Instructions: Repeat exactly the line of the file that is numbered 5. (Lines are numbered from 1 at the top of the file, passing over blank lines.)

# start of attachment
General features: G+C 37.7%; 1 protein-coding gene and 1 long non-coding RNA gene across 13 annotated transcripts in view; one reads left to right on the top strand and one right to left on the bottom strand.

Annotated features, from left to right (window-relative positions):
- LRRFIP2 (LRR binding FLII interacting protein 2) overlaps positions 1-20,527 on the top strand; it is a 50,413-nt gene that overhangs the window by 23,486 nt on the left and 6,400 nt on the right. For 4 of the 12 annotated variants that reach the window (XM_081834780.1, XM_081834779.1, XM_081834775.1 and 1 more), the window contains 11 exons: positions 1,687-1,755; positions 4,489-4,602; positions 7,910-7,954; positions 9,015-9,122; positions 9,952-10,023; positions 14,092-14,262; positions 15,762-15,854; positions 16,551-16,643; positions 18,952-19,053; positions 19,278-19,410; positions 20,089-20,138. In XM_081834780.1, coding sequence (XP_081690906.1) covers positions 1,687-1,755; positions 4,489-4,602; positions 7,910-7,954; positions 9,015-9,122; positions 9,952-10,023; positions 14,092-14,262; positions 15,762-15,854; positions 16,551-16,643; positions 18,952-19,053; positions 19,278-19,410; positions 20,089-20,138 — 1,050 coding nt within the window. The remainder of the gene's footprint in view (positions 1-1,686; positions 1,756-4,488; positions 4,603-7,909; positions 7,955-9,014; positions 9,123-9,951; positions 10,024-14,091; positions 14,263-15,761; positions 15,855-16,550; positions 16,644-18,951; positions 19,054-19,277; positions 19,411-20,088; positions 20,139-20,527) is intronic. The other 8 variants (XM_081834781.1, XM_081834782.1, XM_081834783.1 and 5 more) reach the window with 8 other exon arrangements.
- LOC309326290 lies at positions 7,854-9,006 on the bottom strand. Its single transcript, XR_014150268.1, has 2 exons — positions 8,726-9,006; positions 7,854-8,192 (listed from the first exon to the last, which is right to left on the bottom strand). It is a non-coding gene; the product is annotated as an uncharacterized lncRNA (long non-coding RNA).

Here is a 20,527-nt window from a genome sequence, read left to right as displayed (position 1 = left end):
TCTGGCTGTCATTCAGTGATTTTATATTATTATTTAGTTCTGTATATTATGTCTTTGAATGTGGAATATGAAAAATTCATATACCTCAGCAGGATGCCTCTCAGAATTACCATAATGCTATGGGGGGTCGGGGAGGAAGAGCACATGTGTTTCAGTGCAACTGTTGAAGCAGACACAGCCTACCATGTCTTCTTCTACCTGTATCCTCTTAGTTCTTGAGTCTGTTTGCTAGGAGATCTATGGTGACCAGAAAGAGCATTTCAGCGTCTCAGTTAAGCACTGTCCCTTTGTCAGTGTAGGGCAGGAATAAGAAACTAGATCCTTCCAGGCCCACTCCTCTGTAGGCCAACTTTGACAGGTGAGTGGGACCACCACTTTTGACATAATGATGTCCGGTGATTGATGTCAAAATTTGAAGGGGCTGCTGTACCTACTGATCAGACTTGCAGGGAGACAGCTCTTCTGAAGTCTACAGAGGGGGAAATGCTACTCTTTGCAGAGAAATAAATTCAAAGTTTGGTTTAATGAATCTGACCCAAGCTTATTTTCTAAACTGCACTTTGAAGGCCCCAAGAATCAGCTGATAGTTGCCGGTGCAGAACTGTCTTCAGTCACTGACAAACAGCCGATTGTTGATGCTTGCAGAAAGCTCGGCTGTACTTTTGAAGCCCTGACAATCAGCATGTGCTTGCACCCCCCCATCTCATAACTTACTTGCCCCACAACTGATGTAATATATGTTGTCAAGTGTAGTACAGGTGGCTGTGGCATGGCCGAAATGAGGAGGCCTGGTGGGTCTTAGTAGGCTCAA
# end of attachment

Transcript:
Here is a 20,527-nt window from a genome sequence, read left to right as displayed (position 1 = left end):